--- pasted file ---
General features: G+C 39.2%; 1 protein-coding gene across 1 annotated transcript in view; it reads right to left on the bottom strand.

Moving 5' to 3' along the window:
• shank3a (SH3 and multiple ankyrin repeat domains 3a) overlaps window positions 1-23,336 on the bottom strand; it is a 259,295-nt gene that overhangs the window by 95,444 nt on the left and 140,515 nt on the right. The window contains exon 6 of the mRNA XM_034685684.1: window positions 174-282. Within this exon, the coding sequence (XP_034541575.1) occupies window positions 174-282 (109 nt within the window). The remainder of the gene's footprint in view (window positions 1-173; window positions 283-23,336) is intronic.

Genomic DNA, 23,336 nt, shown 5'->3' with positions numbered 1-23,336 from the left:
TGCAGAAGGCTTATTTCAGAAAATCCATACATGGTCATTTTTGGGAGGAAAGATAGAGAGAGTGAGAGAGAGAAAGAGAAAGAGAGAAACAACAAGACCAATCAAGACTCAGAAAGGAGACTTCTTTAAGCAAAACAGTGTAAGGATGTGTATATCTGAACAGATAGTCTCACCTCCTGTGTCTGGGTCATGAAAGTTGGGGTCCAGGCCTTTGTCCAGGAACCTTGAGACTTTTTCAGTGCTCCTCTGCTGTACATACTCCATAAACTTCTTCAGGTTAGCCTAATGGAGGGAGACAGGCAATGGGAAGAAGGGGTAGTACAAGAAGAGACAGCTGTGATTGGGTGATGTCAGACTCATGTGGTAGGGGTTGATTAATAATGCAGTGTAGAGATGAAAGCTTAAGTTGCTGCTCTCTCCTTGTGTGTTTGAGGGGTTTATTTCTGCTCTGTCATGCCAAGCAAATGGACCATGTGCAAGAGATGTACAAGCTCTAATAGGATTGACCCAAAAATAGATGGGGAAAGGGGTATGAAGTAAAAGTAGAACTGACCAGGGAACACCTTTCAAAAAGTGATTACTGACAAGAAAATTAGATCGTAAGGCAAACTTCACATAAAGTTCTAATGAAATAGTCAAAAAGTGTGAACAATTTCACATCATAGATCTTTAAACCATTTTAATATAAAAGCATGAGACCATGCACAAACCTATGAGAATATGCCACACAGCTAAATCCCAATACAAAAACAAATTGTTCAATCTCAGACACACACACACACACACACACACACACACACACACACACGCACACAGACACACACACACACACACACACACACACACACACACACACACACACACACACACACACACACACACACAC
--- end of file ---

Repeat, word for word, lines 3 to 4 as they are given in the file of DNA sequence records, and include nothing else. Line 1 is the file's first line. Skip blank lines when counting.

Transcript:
• shank3a (SH3 and multiple ankyrin repeat domains 3a) overlaps window positions 1-23,336 on the bottom strand; it is a 259,295-nt gene that overhangs the window by 95,444 nt on the left and 140,515 nt on the right. The window contains exon 6 of the mRNA XM_034685684.1: window positions 174-282. Within this exon, the coding sequence (XP_034541575.1) occupies window positions 174-282 (109 nt within the window). The remainder of the gene's footprint in view (window positions 1-173; window positions 283-23,336) is intronic.

Genomic DNA, 23,336 nt, shown 5'->3' with positions numbered 1-23,336 from the left: